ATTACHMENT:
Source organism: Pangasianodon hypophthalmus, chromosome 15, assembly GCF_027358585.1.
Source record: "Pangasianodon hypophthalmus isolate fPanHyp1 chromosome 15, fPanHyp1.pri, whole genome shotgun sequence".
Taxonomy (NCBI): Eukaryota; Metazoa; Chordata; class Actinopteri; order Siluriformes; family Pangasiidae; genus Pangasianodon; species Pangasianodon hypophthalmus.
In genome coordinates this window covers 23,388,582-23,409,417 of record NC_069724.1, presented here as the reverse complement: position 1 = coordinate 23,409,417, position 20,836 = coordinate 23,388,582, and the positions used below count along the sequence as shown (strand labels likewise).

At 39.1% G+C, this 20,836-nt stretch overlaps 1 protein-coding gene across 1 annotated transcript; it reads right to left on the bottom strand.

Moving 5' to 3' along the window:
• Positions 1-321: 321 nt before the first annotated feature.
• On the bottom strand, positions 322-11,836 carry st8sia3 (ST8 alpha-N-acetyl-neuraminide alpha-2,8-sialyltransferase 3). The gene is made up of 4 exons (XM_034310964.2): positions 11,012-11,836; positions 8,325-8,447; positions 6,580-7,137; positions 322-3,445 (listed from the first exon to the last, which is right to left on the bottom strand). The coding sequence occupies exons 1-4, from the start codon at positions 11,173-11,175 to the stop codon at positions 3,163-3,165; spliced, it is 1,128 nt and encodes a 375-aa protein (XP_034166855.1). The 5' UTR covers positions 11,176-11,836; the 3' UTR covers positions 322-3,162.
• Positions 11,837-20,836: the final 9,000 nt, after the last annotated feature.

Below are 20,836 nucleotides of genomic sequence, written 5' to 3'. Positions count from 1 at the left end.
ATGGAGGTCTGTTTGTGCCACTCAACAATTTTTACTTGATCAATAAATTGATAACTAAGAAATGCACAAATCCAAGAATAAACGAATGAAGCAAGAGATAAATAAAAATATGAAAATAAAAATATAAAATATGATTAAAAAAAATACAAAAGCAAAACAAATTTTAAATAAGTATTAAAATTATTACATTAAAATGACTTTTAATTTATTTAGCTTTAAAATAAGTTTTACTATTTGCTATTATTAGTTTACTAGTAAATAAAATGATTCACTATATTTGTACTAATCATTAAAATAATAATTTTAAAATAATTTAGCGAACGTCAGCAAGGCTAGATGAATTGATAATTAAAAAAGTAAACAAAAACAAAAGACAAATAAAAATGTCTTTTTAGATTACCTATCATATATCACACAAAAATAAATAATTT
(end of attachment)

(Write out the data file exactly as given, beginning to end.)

Source organism: Pangasianodon hypophthalmus, chromosome 15, assembly GCF_027358585.1.
Source record: "Pangasianodon hypophthalmus isolate fPanHyp1 chromosome 15, fPanHyp1.pri, whole genome shotgun sequence".
Taxonomy (NCBI): Eukaryota; Metazoa; Chordata; class Actinopteri; order Siluriformes; family Pangasiidae; genus Pangasianodon; species Pangasianodon hypophthalmus.
In genome coordinates this window covers 23,388,582-23,409,417 of record NC_069724.1, presented here as the reverse complement: position 1 = coordinate 23,409,417, position 20,836 = coordinate 23,388,582, and the positions used below count along the sequence as shown (strand labels likewise).

At 39.1% G+C, this 20,836-nt stretch overlaps 1 protein-coding gene across 1 annotated transcript; it reads right to left on the bottom strand.

Moving 5' to 3' along the window:
• Positions 1-321: 321 nt before the first annotated feature.
• On the bottom strand, positions 322-11,836 carry st8sia3 (ST8 alpha-N-acetyl-neuraminide alpha-2,8-sialyltransferase 3). The gene is made up of 4 exons (XM_034310964.2): positions 11,012-11,836; positions 8,325-8,447; positions 6,580-7,137; positions 322-3,445 (listed from the first exon to the last, which is right to left on the bottom strand). The coding sequence occupies exons 1-4, from the start codon at positions 11,173-11,175 to the stop codon at positions 3,163-3,165; spliced, it is 1,128 nt and encodes a 375-aa protein (XP_034166855.1). The 5' UTR covers positions 11,176-11,836; the 3' UTR covers positions 322-3,162.
• Positions 11,837-20,836: the final 9,000 nt, after the last annotated feature.

Below are 20,836 nucleotides of genomic sequence, written 5' to 3'. Positions count from 1 at the left end.
ATGGAGGTCTGTTTGTGCCACTCAACAATTTTTACTTGATCAATAAATTGATAACTAAGAAATGCACAAATCCAAGAATAAACGAATGAAGCAAGAGATAAATAAAAATATGAAAATAAAAATATAAAATATGATTAAAAAAAATACAAAAGCAAAACAAATTTTAAATAAGTATTAAAATTATTACATTAAAATGACTTTTAATTTATTTAGCTTTAAAATAAGTTTTACTATTTGCTATTATTAGTTTACTAGTAAATAAAATGATTCACTATATTTGTACTAATCATTAAAATAATAATTTTAAAATAATTTAGCGAACGTCAGCAAGGCTAGATGAATTGATAATTAAAAAAGTAAACAAAAACAAAAGACAAATAAAAATGTCTTTTTAGATTACCTATCATATATCACACAAAAATAAATAATTT